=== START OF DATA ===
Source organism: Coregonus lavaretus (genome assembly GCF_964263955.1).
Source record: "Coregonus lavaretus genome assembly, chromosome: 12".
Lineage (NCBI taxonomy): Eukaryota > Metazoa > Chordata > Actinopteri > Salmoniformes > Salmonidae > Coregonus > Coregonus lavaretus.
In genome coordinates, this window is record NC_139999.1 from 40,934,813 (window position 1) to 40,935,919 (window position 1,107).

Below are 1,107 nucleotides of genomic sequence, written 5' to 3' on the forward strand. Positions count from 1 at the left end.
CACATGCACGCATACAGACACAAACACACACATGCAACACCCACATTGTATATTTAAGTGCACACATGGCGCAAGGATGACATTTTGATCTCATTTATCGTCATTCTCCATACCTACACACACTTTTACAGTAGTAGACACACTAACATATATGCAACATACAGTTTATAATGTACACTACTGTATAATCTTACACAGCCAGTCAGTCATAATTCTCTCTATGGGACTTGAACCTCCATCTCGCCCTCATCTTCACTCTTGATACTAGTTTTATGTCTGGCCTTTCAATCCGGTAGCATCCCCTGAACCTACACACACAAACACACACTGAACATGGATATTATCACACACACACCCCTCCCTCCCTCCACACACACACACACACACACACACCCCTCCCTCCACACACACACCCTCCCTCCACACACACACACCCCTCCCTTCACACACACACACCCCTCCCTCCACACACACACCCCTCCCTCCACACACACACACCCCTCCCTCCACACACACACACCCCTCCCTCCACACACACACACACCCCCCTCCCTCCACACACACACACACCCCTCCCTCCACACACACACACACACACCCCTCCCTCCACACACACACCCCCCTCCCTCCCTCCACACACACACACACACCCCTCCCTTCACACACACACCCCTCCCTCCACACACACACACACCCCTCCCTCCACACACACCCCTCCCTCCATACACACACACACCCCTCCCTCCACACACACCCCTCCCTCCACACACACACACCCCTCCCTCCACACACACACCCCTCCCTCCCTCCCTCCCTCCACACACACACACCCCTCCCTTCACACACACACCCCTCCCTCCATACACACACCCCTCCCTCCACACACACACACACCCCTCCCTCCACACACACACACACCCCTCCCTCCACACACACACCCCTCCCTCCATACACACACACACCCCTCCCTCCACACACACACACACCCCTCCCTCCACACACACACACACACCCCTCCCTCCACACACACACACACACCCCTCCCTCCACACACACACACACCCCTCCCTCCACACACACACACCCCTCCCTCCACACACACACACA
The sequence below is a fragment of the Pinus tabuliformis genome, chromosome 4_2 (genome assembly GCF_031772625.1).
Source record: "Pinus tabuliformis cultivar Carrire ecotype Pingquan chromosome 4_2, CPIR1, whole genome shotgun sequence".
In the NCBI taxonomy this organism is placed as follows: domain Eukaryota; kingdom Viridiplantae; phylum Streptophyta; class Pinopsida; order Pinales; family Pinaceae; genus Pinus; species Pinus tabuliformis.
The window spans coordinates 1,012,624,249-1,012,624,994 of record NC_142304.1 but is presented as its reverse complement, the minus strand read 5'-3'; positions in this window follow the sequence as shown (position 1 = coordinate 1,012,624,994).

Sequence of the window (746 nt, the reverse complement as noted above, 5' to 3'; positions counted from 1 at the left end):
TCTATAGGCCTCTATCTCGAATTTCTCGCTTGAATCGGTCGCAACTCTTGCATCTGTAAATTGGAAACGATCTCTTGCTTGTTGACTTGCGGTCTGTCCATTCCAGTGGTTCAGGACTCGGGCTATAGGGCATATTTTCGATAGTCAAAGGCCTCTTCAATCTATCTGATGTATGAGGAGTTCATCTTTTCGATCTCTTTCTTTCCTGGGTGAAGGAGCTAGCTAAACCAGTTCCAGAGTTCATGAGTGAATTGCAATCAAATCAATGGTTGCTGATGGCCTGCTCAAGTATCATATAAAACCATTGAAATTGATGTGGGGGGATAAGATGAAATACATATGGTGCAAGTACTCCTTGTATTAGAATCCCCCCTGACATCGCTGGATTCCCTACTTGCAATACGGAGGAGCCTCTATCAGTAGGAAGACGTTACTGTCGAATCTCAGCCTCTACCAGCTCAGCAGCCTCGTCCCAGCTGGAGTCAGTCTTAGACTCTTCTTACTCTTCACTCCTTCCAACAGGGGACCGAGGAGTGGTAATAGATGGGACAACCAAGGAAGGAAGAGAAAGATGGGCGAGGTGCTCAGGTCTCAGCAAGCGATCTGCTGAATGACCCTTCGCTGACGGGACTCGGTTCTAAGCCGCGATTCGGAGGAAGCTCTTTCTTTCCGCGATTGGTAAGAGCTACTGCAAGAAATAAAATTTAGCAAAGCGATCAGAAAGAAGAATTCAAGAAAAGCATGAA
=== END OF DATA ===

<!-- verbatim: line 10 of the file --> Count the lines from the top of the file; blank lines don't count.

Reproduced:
The window spans coordinates 1,012,624,249-1,012,624,994 of record NC_142304.1 but is presented as its reverse complement, the minus strand read 5'-3'; positions in this window follow the sequence as shown (position 1 = coordinate 1,012,624,994).